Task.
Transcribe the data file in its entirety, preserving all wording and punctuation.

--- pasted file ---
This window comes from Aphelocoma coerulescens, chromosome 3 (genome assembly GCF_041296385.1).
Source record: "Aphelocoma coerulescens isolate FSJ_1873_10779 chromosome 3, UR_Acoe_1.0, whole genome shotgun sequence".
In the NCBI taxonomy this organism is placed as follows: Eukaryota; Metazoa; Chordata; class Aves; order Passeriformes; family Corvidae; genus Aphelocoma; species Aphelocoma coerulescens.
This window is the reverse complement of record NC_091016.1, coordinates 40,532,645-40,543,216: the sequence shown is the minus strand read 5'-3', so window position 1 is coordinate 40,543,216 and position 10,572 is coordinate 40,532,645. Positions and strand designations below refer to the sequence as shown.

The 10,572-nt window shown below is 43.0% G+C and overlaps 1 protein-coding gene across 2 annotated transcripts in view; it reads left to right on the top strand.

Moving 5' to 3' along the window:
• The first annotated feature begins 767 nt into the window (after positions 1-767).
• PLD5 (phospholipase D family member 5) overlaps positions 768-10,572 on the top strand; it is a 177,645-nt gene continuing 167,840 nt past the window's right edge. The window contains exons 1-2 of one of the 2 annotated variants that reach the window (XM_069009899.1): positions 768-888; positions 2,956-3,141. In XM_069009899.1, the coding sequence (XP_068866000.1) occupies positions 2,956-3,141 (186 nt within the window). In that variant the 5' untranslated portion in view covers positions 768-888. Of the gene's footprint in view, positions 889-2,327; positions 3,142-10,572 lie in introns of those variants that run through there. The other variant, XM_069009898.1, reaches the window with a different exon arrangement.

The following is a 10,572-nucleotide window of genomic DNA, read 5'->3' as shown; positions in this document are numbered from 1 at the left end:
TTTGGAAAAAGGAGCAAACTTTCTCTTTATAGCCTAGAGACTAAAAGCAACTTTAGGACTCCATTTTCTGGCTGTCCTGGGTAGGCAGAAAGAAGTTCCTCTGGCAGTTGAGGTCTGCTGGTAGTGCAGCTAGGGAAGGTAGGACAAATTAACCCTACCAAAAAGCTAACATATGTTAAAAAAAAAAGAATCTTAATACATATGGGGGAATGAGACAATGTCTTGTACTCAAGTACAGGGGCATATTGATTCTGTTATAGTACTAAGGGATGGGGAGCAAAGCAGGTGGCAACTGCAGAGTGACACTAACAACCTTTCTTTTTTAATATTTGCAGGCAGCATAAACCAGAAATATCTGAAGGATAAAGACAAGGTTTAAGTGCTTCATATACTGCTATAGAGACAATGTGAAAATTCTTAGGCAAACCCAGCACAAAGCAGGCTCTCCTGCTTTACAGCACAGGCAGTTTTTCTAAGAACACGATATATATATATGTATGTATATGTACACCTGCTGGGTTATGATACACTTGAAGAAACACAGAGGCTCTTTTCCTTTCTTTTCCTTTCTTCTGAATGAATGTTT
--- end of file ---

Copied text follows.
This window comes from Aphelocoma coerulescens, chromosome 3 (genome assembly GCF_041296385.1).
Source record: "Aphelocoma coerulescens isolate FSJ_1873_10779 chromosome 3, UR_Acoe_1.0, whole genome shotgun sequence".
In the NCBI taxonomy this organism is placed as follows: Eukaryota; Metazoa; Chordata; class Aves; order Passeriformes; family Corvidae; genus Aphelocoma; species Aphelocoma coerulescens.
This window is the reverse complement of record NC_091016.1, coordinates 40,532,645-40,543,216: the sequence shown is the minus strand read 5'-3', so window position 1 is coordinate 40,543,216 and position 10,572 is coordinate 40,532,645. Positions and strand designations below refer to the sequence as shown.

The 10,572-nt window shown below is 43.0% G+C and overlaps 1 protein-coding gene across 2 annotated transcripts in view; it reads left to right on the top strand.

Moving 5' to 3' along the window:
• The first annotated feature begins 767 nt into the window (after positions 1-767).
• PLD5 (phospholipase D family member 5) overlaps positions 768-10,572 on the top strand; it is a 177,645-nt gene continuing 167,840 nt past the window's right edge. The window contains exons 1-2 of one of the 2 annotated variants that reach the window (XM_069009899.1): positions 768-888; positions 2,956-3,141. In XM_069009899.1, the coding sequence (XP_068866000.1) occupies positions 2,956-3,141 (186 nt within the window). In that variant the 5' untranslated portion in view covers positions 768-888. Of the gene's footprint in view, positions 889-2,327; positions 3,142-10,572 lie in introns of those variants that run through there. The other variant, XM_069009898.1, reaches the window with a different exon arrangement.

The following is a 10,572-nucleotide window of genomic DNA, read 5'->3' as shown; positions in this document are numbered from 1 at the left end:
TTTGGAAAAAGGAGCAAACTTTCTCTTTATAGCCTAGAGACTAAAAGCAACTTTAGGACTCCATTTTCTGGCTGTCCTGGGTAGGCAGAAAGAAGTTCCTCTGGCAGTTGAGGTCTGCTGGTAGTGCAGCTAGGGAAGGTAGGACAAATTAACCCTACCAAAAAGCTAACATATGTTAAAAAAAAAAGAATCTTAATACATATGGGGGAATGAGACAATGTCTTGTACTCAAGTACAGGGGCATATTGATTCTGTTATAGTACTAAGGGATGGGGAGCAAAGCAGGTGGCAACTGCAGAGTGACACTAACAACCTTTCTTTTTTAATATTTGCAGGCAGCATAAACCAGAAATATCTGAAGGATAAAGACAAGGTTTAAGTGCTTCATATACTGCTATAGAGACAATGTGAAAATTCTTAGGCAAACCCAGCACAAAGCAGGCTCTCCTGCTTTACAGCACAGGCAGTTTTTCTAAGAACACGATATATATATATGTATGTATATGTACACCTGCTGGGTTATGATACACTTGAAGAAACACAGAGGCTCTTTTCCTTTCTTTTCCTTTCTTCTGAATGAATGTTT